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All About: Financial And Cultural Influence of Video-Games

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Video-games combine creativity and innovation, offering a unique mix to players and require a wide blend of skills from developers. Although entertainment is a large part of their popularity they also engage culture like more traditional art forms.

From the innovation of the BBC Micro to ground breaking games like Tomb Raider, LittleBigPlanet and Grand Theft Auto, over the years the UK has played a strong role in leading both the technical and cultural development of video-games.

Creative Technology

Games uniquely combine creativity and technology. This gives them a unique place in our culture, not only a medium to be consumed or a way to tell stories, but a platform that involves the player, in many cases requiring their creative input to progress the narrative.

This combination of innovation and digital delivery enables video-games to create a wide range of experiences for different audiences. Some of these, like Grand Theft Auto, carefully craft a living breathing city as the setting for a rags to riches story aimed at adults. Others, like the Lego games, take a well known world and create a tongue in cheek rendering of its familiar stories for a younger audience.

What ever the setting delivered by the technology, video-games are designed to intrigue the player and invite them to play a part in the unfolding saga -- bringing their own actions, creativity and intent.

Uniquely, video-games combine engagement with a wide range of skills for both creators and consumers. Art for visuals, design for level lay-out, coding for mechanics and writing for story, it’s a mix of all these skills that make video-games the creative medium they are today.

Cultural Potential

Although often seen as entertainment, taken in their broadest form they best described as a cultural art form. They address issues as diverse as the perils of war to personal stories of cancer to urbanization. They are often created by small artisan teams of developers, risking investment and time on artistic projects aimed to engage players culturally as much as entertain.

Because video-games often deal with topics tangentially, letting the player discover themes at their own pace, playing a game can be much like growing to understand a favourite painting or discovering a moving poem.

It's a cultural medium that is growing compared to video and music. Games have consistently sold more than video or music in the last three years. The games software market grew by +7.5% to reach £2.5bn, while video decreased by -1.4% to reach £2.2bn and music by -1.6% to reach £1bn. (ERA)

As they have grown in consumption and ubiquity, video-games' cultural presence has also increased. In turn this has led to a wider demographic of creators to try their hand at game development. In this video-games continue to diversify and broaden their reach and breadth of topics addressed.

Economic Significance

The UK has a long history of making world class video games. With the global games market growing – expected to reach $102.9 billion by 2017, an 8% annual compound growth rate from 2013's $75.5bn (Newzoo) – this is an exciting time.

We're seeing lots of new businesses, inward investment and many more exciting opportunities emerging in the UK. As of April 2014, the UK games industry was granted tax relief, companies that have applied for the relief have budgeted £47m in UK spend (BFI).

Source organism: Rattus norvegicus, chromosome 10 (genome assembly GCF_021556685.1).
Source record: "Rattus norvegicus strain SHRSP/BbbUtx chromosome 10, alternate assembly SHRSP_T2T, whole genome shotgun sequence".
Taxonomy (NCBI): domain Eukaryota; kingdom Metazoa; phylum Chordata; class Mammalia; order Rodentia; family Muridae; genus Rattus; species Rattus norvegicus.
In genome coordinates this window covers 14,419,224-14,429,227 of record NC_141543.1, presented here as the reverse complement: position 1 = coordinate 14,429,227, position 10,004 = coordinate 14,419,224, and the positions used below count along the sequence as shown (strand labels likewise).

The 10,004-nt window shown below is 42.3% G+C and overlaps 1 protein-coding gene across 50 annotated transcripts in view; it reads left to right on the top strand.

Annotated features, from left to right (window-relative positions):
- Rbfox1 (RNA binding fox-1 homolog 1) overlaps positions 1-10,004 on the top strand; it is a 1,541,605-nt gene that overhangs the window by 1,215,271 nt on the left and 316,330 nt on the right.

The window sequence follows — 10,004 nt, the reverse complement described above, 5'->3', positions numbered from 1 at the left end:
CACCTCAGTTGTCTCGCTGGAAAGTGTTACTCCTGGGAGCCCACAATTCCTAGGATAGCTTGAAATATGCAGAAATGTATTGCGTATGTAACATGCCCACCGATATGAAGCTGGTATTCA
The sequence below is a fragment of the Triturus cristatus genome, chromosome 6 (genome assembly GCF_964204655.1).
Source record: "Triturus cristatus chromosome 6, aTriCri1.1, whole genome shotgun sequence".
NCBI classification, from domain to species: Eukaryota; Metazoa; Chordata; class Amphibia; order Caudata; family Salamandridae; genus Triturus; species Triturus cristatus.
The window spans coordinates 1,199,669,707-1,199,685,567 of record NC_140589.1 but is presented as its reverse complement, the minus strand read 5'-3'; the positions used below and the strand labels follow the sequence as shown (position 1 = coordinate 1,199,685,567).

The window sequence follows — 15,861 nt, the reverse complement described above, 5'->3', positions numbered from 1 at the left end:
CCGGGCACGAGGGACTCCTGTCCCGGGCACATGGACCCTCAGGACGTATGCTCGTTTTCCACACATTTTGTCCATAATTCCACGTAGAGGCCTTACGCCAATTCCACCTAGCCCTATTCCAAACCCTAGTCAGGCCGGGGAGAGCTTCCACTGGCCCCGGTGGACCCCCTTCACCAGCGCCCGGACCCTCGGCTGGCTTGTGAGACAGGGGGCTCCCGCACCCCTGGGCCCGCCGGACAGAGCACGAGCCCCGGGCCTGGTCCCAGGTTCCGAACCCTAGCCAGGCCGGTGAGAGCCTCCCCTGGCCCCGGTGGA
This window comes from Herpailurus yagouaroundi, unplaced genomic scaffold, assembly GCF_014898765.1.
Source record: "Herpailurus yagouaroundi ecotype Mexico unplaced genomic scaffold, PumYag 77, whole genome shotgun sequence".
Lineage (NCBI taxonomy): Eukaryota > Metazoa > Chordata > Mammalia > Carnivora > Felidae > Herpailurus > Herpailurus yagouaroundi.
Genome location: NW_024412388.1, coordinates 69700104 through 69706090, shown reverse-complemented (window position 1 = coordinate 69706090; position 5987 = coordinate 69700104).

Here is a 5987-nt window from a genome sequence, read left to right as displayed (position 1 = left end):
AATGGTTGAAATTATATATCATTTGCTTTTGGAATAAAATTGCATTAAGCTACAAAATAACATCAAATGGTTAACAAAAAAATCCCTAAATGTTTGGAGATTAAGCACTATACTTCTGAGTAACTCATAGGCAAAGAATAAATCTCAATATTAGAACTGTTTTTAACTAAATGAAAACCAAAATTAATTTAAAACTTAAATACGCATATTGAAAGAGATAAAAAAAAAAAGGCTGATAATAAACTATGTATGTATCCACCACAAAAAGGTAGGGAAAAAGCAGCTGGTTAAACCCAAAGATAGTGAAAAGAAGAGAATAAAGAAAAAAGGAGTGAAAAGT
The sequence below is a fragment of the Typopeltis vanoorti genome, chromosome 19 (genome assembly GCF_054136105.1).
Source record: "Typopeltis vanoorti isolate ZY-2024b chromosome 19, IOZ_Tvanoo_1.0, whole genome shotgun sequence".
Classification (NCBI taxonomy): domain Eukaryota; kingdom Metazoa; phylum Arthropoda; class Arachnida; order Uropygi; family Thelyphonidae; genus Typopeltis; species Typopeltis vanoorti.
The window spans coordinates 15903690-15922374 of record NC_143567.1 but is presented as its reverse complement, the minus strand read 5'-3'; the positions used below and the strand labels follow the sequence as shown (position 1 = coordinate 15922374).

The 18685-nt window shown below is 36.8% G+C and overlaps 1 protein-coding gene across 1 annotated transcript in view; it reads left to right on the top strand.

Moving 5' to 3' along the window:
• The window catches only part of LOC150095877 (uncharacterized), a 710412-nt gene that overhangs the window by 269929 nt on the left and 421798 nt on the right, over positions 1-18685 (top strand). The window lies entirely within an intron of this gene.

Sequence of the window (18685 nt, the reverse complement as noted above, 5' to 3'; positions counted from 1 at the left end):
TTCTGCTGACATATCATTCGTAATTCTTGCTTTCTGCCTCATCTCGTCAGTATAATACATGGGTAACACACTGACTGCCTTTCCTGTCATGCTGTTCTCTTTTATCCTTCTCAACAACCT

Recent global UK successes include:

  • Grand Theft Auto V which is the most successful worldwide entertainment product of all time including movies (grossing $1bn worldwide in just 3 days). It is also since 2014 the Number 1 top selling game of all time in the UK both in terms of units (5m) and value (£208m). (GfK Chart-Track)
  • Batman: Arkham City developed by Rocksteady Studios
  • Moshi Monsters developed by Mind Candy which has over 60 million registered users

The digital sales of games (£1.5bn) are bigger than the combined digital sales of video and music (£1.3bn) according to ERA. The UK's success in developing video-games is matched by an appetite for playing them:

  • The UK is estimated to be the 5th largest video game market in 2014 in terms of consumer revenues, after the US, China, Japan and Germany (Newzoo)
  • The UK games industry was worth close to £3.5bn in consumer spend in 2013, up 17% from 2012 (if also counting new categories added in 2013 valuation, up 20%) (MCV and Ukie).
  • The Nesta and Ukie “Map of the Games Industry” report last year found that there were 1,902 games businesses active in 2014, which could contribute to the UK economy as much as £1.7 billion. (Nesta report).

A significant move in recent years has been towards app based games played on mobile phone and tablet devices.  This market grew versus 2012 at +83%, to total £430m (IHS Technology). A part of this growth is from free apps with in-app purchasing, representing 76% of the revenue share of the UK for apps (Distimo/AppAnnie)

Alongside enthusiasm to purchase and play app games the UK is increasingly successful at developing these experiences. Key examples include The Room, produced by Fireproof Studios, which was awarded the App Store’s iPad Game of the Year in Apple’s ‘Best of 2012’ line-up, and Candy Crush Saga, by King, which in November 2013 reached 500m installations on mobile and Facebook.

For more information around video-game industry numbers visit Ukie's website.

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Andrew Robertson
Andy Robertson is the editor of AskAboutGames and has written for national press and broadcast about video games and families for over 15 years. He has just published the Taming Gaming book with its Family Video Game Database.